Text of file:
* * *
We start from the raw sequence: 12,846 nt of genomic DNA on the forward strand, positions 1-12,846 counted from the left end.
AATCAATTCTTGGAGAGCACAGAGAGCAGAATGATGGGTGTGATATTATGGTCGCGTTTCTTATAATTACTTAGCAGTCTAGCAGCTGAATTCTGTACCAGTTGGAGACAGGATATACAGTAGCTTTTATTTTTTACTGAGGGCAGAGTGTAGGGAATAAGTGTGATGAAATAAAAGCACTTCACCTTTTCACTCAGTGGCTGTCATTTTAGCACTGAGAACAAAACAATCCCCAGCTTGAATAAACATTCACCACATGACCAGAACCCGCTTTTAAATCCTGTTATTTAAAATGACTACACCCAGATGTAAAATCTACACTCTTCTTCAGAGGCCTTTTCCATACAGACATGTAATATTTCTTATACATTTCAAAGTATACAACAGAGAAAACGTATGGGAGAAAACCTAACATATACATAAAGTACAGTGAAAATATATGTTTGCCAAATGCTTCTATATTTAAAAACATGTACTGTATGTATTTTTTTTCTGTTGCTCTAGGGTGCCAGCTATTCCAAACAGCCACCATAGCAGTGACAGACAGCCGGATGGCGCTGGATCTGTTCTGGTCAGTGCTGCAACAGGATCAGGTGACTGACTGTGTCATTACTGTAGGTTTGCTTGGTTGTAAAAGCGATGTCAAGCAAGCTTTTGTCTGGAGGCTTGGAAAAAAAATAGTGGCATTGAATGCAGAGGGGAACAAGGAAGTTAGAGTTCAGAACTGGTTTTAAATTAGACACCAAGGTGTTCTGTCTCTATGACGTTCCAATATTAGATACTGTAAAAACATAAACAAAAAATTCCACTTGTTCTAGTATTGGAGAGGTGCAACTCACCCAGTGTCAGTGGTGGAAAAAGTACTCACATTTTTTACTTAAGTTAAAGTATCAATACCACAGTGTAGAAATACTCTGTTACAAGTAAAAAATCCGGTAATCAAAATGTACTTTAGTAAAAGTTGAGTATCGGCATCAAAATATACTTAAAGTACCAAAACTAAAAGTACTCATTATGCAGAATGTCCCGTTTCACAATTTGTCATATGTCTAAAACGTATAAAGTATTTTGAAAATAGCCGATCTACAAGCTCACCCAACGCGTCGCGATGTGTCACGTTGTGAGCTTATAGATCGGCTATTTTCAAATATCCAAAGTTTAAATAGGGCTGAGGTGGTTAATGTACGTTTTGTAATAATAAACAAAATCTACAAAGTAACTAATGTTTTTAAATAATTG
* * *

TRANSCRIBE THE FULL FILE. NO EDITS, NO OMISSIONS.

We start from the raw sequence: 12,846 nt of genomic DNA on the forward strand, positions 1-12,846 counted from the left end.
AATCAATTCTTGGAGAGCACAGAGAGCAGAATGATGGGTGTGATATTATGGTCGCGTTTCTTATAATTACTTAGCAGTCTAGCAGCTGAATTCTGTACCAGTTGGAGACAGGATATACAGTAGCTTTTATTTTTTACTGAGGGCAGAGTGTAGGGAATAAGTGTGATGAAATAAAAGCACTTCACCTTTTCACTCAGTGGCTGTCATTTTAGCACTGAGAACAAAACAATCCCCAGCTTGAATAAACATTCACCACATGACCAGAACCCGCTTTTAAATCCTGTTATTTAAAATGACTACACCCAGATGTAAAATCTACACTCTTCTTCAGAGGCCTTTTCCATACAGACATGTAATATTTCTTATACATTTCAAAGTATACAACAGAGAAAACGTATGGGAGAAAACCTAACATATACATAAAGTACAGTGAAAATATATGTTTGCCAAATGCTTCTATATTTAAAAACATGTACTGTATGTATTTTTTTTCTGTTGCTCTAGGGTGCCAGCTATTCCAAACAGCCACCATAGCAGTGACAGACAGCCGGATGGCGCTGGATCTGTTCTGGTCAGTGCTGCAACAGGATCAGGTGACTGACTGTGTCATTACTGTAGGTTTGCTTGGTTGTAAAAGCGATGTCAAGCAAGCTTTTGTCTGGAGGCTTGGAAAAAAAATAGTGGCATTGAATGCAGAGGGGAACAAGGAAGTTAGAGTTCAGAACTGGTTTTAAATTAGACACCAAGGTGTTCTGTCTCTATGACGTTCCAATATTAGATACTGTAAAAACATAAACAAAAAATTCCACTTGTTCTAGTATTGGAGAGGTGCAACTCACCCAGTGTCAGTGGTGGAAAAAGTACTCACATTTTTTACTTAAGTTAAAGTATCAATACCACAGTGTAGAAATACTCTGTTACAAGTAAAAAATCCGGTAATCAAAATGTACTTTAGTAAAAGTTGAGTATCGGCATCAAAATATACTTAAAGTACCAAAACTAAAAGTACTCATTATGCAGAATGTCCCGTTTCACAATTTGTCATATGTCTAAAACGTATAAAGTATTTTGAAAATAGCCGATCTACAAGCTCACCCAACGCGTCGCGATGTGTCACGTTGTGAGCTTATAGATCGGCTATTTTCAAATATCCAAAGTTTAAATAGGGCTGAGGTGGTTAATGTACGTTTTGTAATAATAAACAAAATCTACAAAGTAACTAATGTTTTTAAATAATTG